Chartiers Valley students producing industry-standard rocking chairs
By Megan Guza
Published: Wednesday, Feb. 19, 2014, 9:00 p.m.
Students in Chartiers Valley High School's mass production class are making rocking chairs, but they aren't the style your grandmother used.
“This is not your typical design,” teacher Charles Barber said. “They are all-portable, and each is customized.”
Students in Barber's computer-aided drafting class designed the plywood chairs, and students in the mass production class used a new piece of equipment in the department to create the wooden pieces.
The students used a CNC router, which is a computer-controlled cutting machine. They enter the dimensions and mathematics of the design, and the machine cuts the plywood pieces.
Barber said the router at Chartiers Valley is a commercial version of the product.
“This is not a toy,” he said. “This is the industry standard.”
Freshman Morgan Henderson designed the rocking chair in her computer-aided drafting class. She said it was part of a larger project – to design a college dorm room with furniture and pieces that were completely collapsible and portable.
“We had to be realistic with ourselves about what we would make,” she said. “We wanted something different and creative, but we had to be realistic.”
She said she and the other students looked at various rocking chair designs before choosing one to adapt. She said they wanted a design more modern than a traditional rocking chair.
Students came up with their own dimensions and designs for the chair. Henderson said there was a lot of trial and error.
“We kind of had to wing the dimensions,” she said. “When we had it on paper, we couldn't see if it would work until we actually tried it.”
She said particle board prototypes allowed them to see where they went wrong and what should be changed.
“It was tedious,” she said. “We knew what we had to know and we knew what we wanted to do – it was just a matter of getting it there.”
Barber said there were parameters for the project – it had to be able to snap together, be recyclable, be collapsible, and it had to use just one sheet of plywood.
Each student will make a rocking chair with a customized design on the chair back.
Barber said he will use the design in classes next year, when he hopes to sell the student-made chairs in the startup school store.
“The kids are running with this, and they're excited,” he said. “We want to get rid of the ‘wood shop' stereotypes and make things as high-tech as we can.”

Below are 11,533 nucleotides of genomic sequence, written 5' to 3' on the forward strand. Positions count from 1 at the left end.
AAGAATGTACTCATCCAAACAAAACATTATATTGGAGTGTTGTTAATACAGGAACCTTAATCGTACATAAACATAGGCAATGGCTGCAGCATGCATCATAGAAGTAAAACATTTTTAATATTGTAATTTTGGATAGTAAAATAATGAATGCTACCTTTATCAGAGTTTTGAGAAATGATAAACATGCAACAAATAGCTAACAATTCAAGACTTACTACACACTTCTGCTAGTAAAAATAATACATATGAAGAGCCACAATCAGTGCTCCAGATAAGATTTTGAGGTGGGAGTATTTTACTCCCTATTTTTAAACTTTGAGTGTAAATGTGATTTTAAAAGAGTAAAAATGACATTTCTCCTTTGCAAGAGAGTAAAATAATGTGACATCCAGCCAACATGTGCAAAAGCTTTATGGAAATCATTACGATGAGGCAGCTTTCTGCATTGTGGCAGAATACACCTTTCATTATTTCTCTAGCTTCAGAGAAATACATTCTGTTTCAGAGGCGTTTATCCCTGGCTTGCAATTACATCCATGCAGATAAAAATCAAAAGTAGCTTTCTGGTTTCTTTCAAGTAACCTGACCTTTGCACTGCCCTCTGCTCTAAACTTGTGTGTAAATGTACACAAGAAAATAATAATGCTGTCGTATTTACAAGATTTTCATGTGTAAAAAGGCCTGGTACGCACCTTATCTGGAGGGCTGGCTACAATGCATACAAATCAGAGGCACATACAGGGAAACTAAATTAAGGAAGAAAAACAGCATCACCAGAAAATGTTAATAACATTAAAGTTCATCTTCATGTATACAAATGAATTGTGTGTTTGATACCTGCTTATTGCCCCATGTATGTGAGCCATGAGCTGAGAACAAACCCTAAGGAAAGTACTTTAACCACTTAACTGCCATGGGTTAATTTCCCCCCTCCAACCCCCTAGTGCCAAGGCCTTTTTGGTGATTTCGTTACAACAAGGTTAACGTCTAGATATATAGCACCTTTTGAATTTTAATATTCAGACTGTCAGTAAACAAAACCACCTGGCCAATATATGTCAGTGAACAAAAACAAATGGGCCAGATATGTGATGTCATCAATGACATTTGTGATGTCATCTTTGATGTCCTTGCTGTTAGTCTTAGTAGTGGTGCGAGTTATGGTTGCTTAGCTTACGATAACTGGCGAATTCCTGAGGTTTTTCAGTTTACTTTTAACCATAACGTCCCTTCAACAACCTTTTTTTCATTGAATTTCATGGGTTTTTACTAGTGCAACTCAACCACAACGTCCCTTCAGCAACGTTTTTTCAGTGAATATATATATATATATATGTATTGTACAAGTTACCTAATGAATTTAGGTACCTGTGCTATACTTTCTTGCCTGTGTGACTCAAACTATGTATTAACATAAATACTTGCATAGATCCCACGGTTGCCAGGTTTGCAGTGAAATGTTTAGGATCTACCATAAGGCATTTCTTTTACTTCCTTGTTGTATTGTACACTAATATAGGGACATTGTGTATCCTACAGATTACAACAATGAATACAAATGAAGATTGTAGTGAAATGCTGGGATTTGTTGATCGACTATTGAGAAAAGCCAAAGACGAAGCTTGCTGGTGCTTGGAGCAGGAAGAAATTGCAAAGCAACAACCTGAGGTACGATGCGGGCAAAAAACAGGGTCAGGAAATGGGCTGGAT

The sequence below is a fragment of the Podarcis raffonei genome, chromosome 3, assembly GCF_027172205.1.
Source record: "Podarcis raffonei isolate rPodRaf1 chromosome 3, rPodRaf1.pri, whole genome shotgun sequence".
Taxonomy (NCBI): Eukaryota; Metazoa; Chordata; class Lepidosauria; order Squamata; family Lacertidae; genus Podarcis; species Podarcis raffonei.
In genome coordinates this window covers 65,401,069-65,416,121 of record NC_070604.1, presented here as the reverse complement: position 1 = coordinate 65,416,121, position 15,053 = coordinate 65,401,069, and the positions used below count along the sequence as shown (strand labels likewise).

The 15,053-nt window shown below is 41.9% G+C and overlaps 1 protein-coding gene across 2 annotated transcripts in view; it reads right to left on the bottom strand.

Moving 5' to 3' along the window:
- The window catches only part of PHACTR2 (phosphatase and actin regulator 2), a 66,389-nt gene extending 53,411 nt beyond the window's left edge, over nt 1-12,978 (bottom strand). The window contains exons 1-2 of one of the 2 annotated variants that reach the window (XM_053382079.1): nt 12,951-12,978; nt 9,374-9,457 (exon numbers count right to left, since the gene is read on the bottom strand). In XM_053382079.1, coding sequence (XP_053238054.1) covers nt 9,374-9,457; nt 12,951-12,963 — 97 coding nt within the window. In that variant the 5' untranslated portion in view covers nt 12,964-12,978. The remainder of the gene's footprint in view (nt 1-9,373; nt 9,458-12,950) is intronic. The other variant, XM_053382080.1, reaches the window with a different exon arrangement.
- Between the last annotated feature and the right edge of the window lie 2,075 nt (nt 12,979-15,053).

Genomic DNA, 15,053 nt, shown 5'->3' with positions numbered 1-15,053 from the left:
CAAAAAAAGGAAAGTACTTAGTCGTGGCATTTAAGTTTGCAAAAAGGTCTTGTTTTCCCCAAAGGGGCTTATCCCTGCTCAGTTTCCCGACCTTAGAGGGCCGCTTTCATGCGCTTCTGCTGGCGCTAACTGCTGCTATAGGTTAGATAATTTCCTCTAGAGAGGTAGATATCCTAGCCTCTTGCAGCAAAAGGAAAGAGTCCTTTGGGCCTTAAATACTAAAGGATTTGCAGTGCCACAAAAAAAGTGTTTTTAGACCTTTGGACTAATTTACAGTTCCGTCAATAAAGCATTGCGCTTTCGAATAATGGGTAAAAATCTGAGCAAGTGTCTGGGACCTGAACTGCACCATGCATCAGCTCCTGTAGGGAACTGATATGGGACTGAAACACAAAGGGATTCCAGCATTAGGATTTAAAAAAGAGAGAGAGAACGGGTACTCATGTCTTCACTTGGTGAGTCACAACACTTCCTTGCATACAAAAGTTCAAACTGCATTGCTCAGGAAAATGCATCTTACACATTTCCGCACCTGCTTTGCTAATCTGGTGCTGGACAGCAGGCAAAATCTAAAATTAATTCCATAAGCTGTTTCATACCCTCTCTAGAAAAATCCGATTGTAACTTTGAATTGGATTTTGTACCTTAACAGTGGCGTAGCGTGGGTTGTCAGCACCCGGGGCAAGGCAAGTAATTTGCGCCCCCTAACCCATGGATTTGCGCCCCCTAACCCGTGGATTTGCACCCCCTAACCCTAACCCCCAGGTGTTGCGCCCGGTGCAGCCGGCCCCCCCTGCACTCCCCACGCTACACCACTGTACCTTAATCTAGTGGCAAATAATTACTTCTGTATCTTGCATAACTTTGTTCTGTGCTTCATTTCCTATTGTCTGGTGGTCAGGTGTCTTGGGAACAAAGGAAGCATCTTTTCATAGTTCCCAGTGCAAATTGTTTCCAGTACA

Megan Guza is a staff writer for Trib Total Media. She can be reached at 412-388-5810 or firstname.lastname@example.org.
Show commenting policy
TribLive commenting policy
You are solely responsible for your comments and by using TribLive.com you agree to our Terms of Service.
We moderate comments. Our goal is to provide substantive commentary for a general readership. By screening submissions, we provide a space where readers can share intelligent and informed commentary that enhances the quality of our news and information.
While most comments will be posted if they are on-topic and not abusive, moderating decisions are subjective. We will make them as carefully and consistently as we can. Because of the volume of reader comments, we cannot review individual moderation decisions with readers.
We value thoughtful comments representing a range of views that make their point quickly and politely. We make an effort to protect discussions from repeated comments either by the same reader or different readers.
We follow the same standards for taste as the daily newspaper. A few things we won't tolerate: personal attacks, obscenity, vulgarity, profanity (including expletives and letters followed by dashes), commercial promotion, impersonations, incoherence, proselytizing and SHOUTING. Don't include URLs to Web sites.
We do not edit comments. They are either approved or deleted. We reserve the right to edit a comment that is quoted or excerpted in an article. In this case, we may fix spelling and punctuation.
We welcome strong opinions and criticism of our work, but we don't want comments to become bogged down with discussions of our policies and we will moderate accordingly.
We appreciate it when readers and people quoted in articles or blog posts point out errors of fact or emphasis and will investigate all assertions. But these suggestions should be sent via e-mail. To avoid distracting other readers, we won't publish comments that suggest a correction. Instead, corrections will be made in a blog post or in an article.
- Collier Township’s use of solar energy recognized by state
- Carnegie skatepark construction heats up like the weather
- Carlynton, Chartiers Valley reaffirm security in wake of FR school stabbings
- Voluntary tutor sessions popular with Carlynton students
- Carnegie uses state allocation to update road paving schedule
- South Fayette family spreads the good news in many ways